Even those who had lived for more than a decade in the US still has problems with language.
Most immigrants who arrived in the US as adults, and had rudimentary linguistic abilities, will have problems generally caused by language barrier. Such problems are often endured by people who – back home – has had bilingual abilities (usually mother-tongue and language other than English – or ethnic language), and were unable to attend ESL classes to advance their understanding in English. Indeed, most jobs held by immigrants tend to be blue-collar jobs; the kind of jobs that do not require one to do many paperwork – often the most useful tool in learning a language.
Should they get naturalized, they found out that living in the US require a lot of paperwork that needs higher-than-mediocre understanding of language. Taxes, for instance, or insurance, legal matters, and so on. Whilst natural-born Americans tend to quickly hand over the paperwork to a legal representation, most immigrants do not have the luxury of knowing – or rather, trusting – a lawyer with something that can cost them some pretty penny. The mindset tend to be somewhere along the line: I earned even the last penny of what I have, why should I give it to somebody else to read a piece of paper?
This writer, however, would suggest several things:
- Anyone who are unable to comprehend the content of the first paragraph of a legal document should consult a lawyer. Yes, lawyers tend to have to be paid in advance – called holding a retainer – before they can explain the meaning of a document to you. But once you have the service of one, they are obligated to explain it to you until you completely understand. Do not hesitate nor be ashamed to say: “I don’t understand this,” to your lawyer. You are paying him/her to make you understand.
- Next is to make notes of the conversation you have with your lawyer. The lawyer would not mind. When you are done with the note, show it to your lawyer, ask him/her if you have made the right deduction or not. S/he will tell you if you have not. Do not make assumption out of a legal documents based on several words you understand. Misunderstanding a document may cost you more than hiring a lawyer.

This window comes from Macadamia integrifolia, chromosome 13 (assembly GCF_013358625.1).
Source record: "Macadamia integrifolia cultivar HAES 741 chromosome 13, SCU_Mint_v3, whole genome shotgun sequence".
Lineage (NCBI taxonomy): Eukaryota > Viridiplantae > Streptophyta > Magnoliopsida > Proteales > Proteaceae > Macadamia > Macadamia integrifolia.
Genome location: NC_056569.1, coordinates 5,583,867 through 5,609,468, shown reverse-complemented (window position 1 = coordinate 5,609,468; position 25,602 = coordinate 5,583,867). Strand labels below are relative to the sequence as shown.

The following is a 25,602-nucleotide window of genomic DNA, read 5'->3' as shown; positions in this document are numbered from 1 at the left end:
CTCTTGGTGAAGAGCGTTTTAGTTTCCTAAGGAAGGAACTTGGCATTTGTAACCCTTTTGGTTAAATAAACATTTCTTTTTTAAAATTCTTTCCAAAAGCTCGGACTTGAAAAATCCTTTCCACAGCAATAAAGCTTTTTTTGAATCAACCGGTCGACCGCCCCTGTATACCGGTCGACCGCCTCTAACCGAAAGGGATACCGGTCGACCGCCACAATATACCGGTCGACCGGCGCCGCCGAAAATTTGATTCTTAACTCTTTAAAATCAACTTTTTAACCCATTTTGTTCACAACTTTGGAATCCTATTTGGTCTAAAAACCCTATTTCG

- How can one find a trustworthy lawyer? – you ask? Word of mouth is the most powerful tool of all. If you have a friend who is a resident American, ask your friend for recommendation. Most likely, your resident-friend will have one in retainer, regardless if they use the service or not. At the very least, they will know of one, somehow. Be it a kith or kin, or an acquaintance.
- Other method is if anyone of your origin has a relative – most likely their children – who is a lawyer. Some people questioned, however, objected this method because they fear that the lawyer-child of their kin may speak of their legal problems to their parents. This will not happen. All lawyers are mandated by their professional oath to keep whatever discussed between the two of you as confidential matters. If s/he talk about your problem to his/her relative, s/he can lose their license to practice law.
- Last but not least: Know your rights. In the US, you have the rights for information. If you think you have been treated wrongly in a legal matter, you have the rights to know the reasons of the treatment. You also have the rights of a representation. When all else fails, you have the rights to contact the representative of your country-of-origin – and find someone who speaks your mother-tongue to explain things to you.
Still, before you find yourself needing legal representation because you cannot understand a document, it would be highly advisable to attend English-as Second Language classes. Having higher understanding of a language never hurts.